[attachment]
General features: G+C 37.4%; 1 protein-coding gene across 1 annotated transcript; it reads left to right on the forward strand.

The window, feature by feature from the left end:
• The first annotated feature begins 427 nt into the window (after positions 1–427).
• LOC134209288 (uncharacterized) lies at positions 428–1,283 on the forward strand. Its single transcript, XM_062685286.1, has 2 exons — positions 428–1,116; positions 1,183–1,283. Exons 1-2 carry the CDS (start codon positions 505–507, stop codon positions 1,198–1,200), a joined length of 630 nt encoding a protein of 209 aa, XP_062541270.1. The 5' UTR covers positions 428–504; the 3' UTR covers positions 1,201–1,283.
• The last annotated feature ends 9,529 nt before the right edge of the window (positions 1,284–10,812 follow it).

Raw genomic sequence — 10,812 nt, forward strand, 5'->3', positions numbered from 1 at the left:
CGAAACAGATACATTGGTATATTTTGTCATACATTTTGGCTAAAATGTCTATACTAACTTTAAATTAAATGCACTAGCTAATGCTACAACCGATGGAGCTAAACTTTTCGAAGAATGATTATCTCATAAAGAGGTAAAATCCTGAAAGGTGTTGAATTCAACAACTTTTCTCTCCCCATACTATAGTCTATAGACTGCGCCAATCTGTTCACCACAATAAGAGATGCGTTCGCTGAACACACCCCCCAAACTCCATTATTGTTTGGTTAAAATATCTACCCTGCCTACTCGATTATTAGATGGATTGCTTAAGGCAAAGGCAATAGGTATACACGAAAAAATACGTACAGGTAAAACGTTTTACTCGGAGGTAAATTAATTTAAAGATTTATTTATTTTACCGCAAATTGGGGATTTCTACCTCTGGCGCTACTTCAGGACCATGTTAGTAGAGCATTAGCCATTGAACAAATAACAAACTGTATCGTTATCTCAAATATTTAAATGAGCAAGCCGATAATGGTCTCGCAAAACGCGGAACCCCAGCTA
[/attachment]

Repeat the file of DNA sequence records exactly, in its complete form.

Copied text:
General features: G+C 37.4%; 1 protein-coding gene across 1 annotated transcript; it reads left to right on the forward strand.

The window, feature by feature from the left end:
• The first annotated feature begins 427 nt into the window (after positions 1–427).
• LOC134209288 (uncharacterized) lies at positions 428–1,283 on the forward strand. Its single transcript, XM_062685286.1, has 2 exons — positions 428–1,116; positions 1,183–1,283. Exons 1-2 carry the CDS (start codon positions 505–507, stop codon positions 1,198–1,200), a joined length of 630 nt encoding a protein of 209 aa, XP_062541270.1. The 5' UTR covers positions 428–504; the 3' UTR covers positions 1,201–1,283.
• The last annotated feature ends 9,529 nt before the right edge of the window (positions 1,284–10,812 follow it).

Raw genomic sequence — 10,812 nt, forward strand, 5'->3', positions numbered from 1 at the left:
CGAAACAGATACATTGGTATATTTTGTCATACATTTTGGCTAAAATGTCTATACTAACTTTAAATTAAATGCACTAGCTAATGCTACAACCGATGGAGCTAAACTTTTCGAAGAATGATTATCTCATAAAGAGGTAAAATCCTGAAAGGTGTTGAATTCAACAACTTTTCTCTCCCCATACTATAGTCTATAGACTGCGCCAATCTGTTCACCACAATAAGAGATGCGTTCGCTGAACACACCCCCCAAACTCCATTATTGTTTGGTTAAAATATCTACCCTGCCTACTCGATTATTAGATGGATTGCTTAAGGCAAAGGCAATAGGTATACACGAAAAAATACGTACAGGTAAAACGTTTTACTCGGAGGTAAATTAATTTAAAGATTTATTTATTTTACCGCAAATTGGGGATTTCTACCTCTGGCGCTACTTCAGGACCATGTTAGTAGAGCATTAGCCATTGAACAAATAACAAACTGTATCGTTATCTCAAATATTTAAATGAGCAAGCCGATAATGGTCTCGCAAAACGCGGAACCCCAGCTA